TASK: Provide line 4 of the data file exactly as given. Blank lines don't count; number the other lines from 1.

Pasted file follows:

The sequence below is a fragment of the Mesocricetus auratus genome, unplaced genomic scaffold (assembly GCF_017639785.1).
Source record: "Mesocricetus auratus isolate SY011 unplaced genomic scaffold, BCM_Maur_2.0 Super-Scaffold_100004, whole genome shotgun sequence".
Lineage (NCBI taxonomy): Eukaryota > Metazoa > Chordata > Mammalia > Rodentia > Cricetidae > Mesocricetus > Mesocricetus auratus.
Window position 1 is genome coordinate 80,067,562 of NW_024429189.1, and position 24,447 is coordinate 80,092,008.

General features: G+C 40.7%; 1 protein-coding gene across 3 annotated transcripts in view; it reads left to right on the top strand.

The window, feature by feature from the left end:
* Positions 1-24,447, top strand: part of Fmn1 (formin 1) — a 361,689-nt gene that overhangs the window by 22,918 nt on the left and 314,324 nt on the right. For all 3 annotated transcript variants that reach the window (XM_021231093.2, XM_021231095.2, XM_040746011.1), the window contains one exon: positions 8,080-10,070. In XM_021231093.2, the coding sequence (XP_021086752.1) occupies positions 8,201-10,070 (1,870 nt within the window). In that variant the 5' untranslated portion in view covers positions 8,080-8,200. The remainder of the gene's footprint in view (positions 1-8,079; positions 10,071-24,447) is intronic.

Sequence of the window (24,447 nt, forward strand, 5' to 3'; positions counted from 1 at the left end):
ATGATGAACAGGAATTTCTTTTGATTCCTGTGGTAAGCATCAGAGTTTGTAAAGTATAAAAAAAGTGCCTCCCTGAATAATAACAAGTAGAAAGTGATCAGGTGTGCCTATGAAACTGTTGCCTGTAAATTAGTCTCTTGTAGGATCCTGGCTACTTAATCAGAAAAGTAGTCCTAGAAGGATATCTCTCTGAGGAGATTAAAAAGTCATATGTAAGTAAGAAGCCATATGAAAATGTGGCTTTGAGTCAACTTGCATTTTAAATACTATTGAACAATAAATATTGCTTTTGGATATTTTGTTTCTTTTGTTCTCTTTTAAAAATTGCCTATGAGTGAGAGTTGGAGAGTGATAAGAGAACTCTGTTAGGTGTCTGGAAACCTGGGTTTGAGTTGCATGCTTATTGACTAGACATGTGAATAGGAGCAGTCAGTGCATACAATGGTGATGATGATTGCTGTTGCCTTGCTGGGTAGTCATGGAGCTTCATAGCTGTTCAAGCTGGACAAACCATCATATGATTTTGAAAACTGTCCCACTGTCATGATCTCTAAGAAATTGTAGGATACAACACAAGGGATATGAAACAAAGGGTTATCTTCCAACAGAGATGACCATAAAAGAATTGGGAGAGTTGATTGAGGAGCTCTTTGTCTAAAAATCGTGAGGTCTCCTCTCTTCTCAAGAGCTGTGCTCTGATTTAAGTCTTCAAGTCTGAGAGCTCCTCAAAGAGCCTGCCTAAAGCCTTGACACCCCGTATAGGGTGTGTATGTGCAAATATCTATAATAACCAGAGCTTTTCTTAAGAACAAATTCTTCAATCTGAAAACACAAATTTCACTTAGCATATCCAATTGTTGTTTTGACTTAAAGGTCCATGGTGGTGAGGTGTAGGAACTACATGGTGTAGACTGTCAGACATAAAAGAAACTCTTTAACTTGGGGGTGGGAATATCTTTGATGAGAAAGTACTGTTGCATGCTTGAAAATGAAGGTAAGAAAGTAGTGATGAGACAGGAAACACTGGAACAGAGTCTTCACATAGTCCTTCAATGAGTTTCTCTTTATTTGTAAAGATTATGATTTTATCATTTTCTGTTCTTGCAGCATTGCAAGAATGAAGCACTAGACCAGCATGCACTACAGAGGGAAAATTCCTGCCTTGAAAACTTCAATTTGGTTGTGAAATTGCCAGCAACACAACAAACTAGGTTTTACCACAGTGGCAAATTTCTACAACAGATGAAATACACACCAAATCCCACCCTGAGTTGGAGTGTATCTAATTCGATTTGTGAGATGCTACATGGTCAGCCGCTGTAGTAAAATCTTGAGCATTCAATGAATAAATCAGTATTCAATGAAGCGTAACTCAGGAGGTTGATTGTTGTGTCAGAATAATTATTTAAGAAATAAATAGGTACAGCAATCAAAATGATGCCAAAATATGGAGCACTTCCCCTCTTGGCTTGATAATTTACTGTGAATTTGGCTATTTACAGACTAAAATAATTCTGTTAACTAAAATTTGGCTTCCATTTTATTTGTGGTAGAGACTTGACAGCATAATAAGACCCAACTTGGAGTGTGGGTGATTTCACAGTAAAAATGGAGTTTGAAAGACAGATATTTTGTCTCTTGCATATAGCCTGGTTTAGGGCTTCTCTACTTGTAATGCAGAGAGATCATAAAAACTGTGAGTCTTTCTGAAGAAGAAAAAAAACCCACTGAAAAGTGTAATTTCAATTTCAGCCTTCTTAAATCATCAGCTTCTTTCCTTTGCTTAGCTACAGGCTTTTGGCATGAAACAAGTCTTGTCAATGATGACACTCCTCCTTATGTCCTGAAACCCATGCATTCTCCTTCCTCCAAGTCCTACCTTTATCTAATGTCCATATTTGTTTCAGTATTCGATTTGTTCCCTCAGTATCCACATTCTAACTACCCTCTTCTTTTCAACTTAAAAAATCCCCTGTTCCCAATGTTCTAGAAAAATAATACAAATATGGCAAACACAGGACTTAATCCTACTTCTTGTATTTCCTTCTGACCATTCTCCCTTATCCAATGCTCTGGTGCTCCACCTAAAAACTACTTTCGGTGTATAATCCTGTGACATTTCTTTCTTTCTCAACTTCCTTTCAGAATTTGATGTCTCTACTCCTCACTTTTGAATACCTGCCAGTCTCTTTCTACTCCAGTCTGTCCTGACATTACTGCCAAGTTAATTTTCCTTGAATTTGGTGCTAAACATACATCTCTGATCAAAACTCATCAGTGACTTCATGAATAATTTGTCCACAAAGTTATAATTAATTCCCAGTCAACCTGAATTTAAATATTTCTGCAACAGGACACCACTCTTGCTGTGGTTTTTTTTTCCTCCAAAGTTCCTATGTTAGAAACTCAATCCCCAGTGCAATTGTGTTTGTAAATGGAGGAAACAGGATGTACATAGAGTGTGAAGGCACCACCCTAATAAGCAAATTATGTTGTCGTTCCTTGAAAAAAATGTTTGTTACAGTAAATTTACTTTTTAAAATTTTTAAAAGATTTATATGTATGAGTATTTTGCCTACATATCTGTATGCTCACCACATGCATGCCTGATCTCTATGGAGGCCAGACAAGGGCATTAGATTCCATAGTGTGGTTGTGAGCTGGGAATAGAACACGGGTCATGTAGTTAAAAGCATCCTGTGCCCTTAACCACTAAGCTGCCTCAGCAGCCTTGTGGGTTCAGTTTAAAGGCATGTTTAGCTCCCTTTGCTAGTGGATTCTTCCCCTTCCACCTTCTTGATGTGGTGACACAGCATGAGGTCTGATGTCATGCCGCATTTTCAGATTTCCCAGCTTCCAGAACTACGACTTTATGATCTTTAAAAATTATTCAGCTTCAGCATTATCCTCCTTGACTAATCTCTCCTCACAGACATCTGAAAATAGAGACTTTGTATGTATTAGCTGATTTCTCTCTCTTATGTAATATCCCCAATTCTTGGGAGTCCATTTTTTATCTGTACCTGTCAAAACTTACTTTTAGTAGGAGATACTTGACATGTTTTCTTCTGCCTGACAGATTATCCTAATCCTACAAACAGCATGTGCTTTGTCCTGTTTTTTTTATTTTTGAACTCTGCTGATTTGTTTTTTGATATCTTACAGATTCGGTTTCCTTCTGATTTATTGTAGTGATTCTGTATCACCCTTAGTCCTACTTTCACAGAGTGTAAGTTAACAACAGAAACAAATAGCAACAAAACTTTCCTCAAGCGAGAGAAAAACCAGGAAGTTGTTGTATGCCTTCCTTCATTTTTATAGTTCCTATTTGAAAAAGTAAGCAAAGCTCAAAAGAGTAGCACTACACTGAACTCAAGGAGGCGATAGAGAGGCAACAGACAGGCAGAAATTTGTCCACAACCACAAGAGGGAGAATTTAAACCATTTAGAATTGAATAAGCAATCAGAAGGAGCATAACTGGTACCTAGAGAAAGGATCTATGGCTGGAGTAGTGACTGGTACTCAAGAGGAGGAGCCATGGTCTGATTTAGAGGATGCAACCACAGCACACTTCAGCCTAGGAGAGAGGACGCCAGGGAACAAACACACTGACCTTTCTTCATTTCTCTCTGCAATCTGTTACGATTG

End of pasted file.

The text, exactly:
Window position 1 is genome coordinate 80,067,562 of NW_024429189.1, and position 24,447 is coordinate 80,092,008.